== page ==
Mike Wells of The Indianapolis Star: Coach Frank Vogel said George was a Defensive Player of the Year candidate. Hibbert bluntly said before Game 2 against the Knicks that he feels like he’s the best defensive center in the league. The voters thought otherwise. George and Hibbert finished eighth and 10th, respectively, in the voting done by the media. But they’ve earned the respect of opponents. Hibbert has mastered going straight up to block shots, or at least alter them, without fouling. He has blocked nine shots through the first two games against the Knicks while frustrating Anthony and J.R. Smith on their drives to the basket. … George, the team’s iron man when it comes to minutes (averaging 40.1 per game in the postseason), has been responsible for chasing the league’s elite wing players all season. Anthony and Smith were a combined 5-of-24 (20.8 percent) from the field when George defended them in Game 1, according to ESPN. Vogel said George wasn’t defending Anthony during his scoring burst in the fourth quarter (11 of his 32 points) of the Knicks’ blowout victory in Game 2. The Knicks did a good job screening George, causing the Pacers to switch defensively to give Anthony the offensive advantage. George said Thursday that he must do a better job of fighting around screens.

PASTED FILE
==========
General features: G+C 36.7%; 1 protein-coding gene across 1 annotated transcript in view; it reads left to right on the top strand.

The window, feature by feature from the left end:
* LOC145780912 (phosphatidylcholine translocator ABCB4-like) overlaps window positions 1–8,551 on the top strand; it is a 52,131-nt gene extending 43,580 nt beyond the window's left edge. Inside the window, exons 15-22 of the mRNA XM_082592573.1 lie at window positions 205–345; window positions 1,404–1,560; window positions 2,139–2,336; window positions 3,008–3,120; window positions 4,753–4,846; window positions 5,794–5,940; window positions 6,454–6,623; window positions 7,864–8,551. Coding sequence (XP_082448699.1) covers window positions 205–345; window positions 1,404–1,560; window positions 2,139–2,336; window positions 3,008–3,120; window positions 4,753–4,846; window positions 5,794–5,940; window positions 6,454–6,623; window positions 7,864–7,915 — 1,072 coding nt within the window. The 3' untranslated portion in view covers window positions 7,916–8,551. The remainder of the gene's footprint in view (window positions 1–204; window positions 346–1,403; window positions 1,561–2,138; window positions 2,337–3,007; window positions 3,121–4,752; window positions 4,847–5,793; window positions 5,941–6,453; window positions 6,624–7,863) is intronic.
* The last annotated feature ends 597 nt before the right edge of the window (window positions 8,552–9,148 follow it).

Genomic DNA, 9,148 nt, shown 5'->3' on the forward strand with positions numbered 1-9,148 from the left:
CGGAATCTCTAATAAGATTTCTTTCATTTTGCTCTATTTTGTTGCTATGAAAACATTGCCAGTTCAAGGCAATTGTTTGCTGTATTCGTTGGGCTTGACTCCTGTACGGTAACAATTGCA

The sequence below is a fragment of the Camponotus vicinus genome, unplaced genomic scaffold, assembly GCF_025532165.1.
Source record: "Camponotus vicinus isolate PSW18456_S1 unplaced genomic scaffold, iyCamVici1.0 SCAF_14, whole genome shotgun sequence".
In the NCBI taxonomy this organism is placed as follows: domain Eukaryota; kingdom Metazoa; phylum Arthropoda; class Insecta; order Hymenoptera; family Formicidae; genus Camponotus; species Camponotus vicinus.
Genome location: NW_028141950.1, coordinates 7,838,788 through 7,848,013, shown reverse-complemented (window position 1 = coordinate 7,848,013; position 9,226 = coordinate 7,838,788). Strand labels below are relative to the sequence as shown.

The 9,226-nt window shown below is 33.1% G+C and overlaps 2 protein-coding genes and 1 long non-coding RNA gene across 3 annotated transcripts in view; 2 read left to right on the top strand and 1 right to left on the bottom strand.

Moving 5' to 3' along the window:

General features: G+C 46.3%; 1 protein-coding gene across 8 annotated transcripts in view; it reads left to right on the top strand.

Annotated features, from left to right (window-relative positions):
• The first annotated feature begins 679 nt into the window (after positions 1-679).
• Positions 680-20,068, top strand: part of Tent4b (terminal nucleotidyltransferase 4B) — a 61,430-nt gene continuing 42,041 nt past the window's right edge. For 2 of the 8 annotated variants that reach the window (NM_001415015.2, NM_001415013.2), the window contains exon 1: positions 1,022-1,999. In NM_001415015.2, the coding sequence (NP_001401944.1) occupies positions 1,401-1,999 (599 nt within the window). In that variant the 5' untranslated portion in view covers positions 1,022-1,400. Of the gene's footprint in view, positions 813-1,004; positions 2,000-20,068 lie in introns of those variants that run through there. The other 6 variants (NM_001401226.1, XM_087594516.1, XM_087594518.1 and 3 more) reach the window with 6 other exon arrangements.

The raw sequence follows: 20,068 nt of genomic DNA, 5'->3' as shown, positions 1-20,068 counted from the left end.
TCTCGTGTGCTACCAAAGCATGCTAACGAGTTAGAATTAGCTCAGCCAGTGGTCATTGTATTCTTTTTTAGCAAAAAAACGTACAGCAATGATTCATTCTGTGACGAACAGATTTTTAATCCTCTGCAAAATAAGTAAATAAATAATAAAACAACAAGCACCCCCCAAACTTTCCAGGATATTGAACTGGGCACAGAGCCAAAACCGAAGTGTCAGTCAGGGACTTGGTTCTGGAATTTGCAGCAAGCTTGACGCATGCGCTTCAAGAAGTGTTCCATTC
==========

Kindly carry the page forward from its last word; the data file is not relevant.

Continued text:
Barbara Barker of Newsday: Iman Shumpert knows how to make a statement. Take his hair, which he wears in an edgy, high-top fade that adds several look-at-me inches to his 6-5 frame. Take his fashion sense -- oversized glasses, oversized bow tie, large colored shoes -- which is sort of a unique combination of geek-chic and circus clown. Shumpert obviously isn't afraid of drawing attention to himself, so perhaps it's only appropriate that he produced the statement dunk of the Knicks-Pacers playoff series. You've surely seen the replay by now: Shumpert flying through the lane, reaching way back with his right arm to grab a rebound off Chris Copeland's missed shot and finishing with a screaming slam. Shumpert himself admits to viewing it repeatedly in the first 24 hours after the Knicks' 105-79 win in Game 2 Tuesday. It was the No. 1 play on "SportsCenter" that night. … The second-year swingman has recovered fully from the ACL surgery that sidelined him until Jan 17. When Shumpert returned, he often looked tentative, as if he didn't quite trust his knee. In the playoffs, however, he's emerged as an all- around player. Not only has Shumpert played top-notch defense, but he has turned up the offense when the Knicks need it most. Nowhere was that more evident than in Game 6 of the first round when he ended a 20-0 Celtics' run in the fourth quarter with a steal and fast-break basket. … Shumpert hurt his knee in the first round of the playoffs last season, on the same day that Bulls star Derrick Rose suffered the same injury. Much has been made about the fact that Shumpert seems to have fully recovered while Rose continues to sit. Shumpert, however, is not comfortable drawing parallels. Instead, he's too busy thinking about making his next statement, both on the court and off. Said Shumpert: "I want to just keep being aggressive."